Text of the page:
Why not learn Reiki by reading a manual, surfing the net, or watching a video?
The written word is an intrinsic part of virtually every culture on earth. And there is no denying that technology provides us with information, opportunity, and valuable ways to communicate. Yet neither the written word nor technology can replace the power of our being together, face-to-face.
I was twenty-seven when I sat in my first Reiki class in 1978. We were a mostly young and well-educated group. As we sat with Hawayo Takata each evening, her voice, her stories, and her presence began to loosen our intellectual tightness and soften our assumptions about what-was-possible.
As I listened, I noticed a palpable change in the atmosphere in the room. I found myself moved to a level of awareness I hadn’t known before. I have no doubt that this was one way that Takata prepared us for initiation and practice.
Human presence and personal relationship imbue oral tradition. A told story is alive. The speaker connects with the people present in that moment: background, culture, current needs, spoken issues, unspoken questions, all color and shape the telling. Stories convey a lesson and so the specific details, the emphasis, the words chosen can subtly shift from one telling to the next.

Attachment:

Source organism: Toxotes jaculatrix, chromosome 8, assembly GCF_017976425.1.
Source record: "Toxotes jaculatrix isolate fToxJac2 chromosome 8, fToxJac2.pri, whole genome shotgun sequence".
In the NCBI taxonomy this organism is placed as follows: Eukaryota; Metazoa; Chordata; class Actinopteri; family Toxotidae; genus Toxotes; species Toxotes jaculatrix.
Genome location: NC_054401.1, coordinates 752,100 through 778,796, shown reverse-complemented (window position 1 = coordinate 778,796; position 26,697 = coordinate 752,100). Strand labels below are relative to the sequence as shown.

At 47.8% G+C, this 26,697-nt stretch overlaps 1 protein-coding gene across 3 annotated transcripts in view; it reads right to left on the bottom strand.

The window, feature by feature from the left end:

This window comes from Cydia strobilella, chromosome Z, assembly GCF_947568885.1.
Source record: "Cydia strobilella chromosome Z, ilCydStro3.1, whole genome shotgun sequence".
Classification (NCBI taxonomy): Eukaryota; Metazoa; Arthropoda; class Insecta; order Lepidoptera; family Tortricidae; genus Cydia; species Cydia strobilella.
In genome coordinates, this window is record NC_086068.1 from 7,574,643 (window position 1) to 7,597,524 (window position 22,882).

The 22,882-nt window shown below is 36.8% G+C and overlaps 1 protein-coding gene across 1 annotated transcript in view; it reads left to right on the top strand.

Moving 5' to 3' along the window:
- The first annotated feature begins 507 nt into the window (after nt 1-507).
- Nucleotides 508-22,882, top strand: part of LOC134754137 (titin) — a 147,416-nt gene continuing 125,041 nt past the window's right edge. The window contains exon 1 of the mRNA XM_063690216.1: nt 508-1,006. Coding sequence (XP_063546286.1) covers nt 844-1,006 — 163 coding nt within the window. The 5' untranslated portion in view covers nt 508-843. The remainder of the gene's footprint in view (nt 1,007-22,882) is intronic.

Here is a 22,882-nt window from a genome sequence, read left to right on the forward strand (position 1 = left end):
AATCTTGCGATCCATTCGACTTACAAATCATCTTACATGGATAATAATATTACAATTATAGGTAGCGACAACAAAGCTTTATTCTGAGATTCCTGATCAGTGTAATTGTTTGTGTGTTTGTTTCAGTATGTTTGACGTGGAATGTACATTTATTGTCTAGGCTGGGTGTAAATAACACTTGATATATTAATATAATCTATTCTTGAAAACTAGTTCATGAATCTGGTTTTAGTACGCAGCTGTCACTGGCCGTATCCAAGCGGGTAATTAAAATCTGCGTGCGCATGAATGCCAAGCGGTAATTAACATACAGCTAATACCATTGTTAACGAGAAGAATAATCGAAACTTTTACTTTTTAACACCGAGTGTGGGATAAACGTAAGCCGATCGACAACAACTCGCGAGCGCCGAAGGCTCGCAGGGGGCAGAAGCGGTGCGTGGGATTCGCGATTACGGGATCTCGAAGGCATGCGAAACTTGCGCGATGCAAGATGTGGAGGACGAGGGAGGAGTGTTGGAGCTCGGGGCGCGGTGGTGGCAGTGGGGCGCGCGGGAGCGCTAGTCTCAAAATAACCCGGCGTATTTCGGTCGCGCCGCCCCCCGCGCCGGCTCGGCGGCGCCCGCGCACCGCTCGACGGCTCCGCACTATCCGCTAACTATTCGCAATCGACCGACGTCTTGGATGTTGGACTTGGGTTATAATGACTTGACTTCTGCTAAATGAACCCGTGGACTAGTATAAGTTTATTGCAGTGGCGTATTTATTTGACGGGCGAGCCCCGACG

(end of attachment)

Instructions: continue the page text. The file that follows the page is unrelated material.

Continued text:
The spoken word is alive. Joseph Bruchac of the Native American Abenaki tribe writes, “The story breathes with the teller’s breath.” Story has the power to break us open and awaken our minds and hearts.
Every Reiki class is a dance, a dynamic interplay with the spoken and unspoken. Each group generates a particular gestalt. We are engaged consciously and unconsciously. The storyteller/teacher responds as a part of that gestalt. And the factors at play converge and effect how we are moved by the teaching we receive.
We can be touched simultaneously on multiple levels—all of our five senses, memory, intellect, heart. The spoken word evokes nuance and paradox. Oral tradition can quicken our understanding and connect us with a larger field of awareness. This experience brings a potency and insight that can change us.
Joseph Bruchac concludes, “If we imagine that technology can take the place of the living human presence experienced through oral tradition, then we diminish ourselves.” We forget the true power of the spoken word.
This article is adapted from a piece that appeared in Touch magazine, Summer 2011.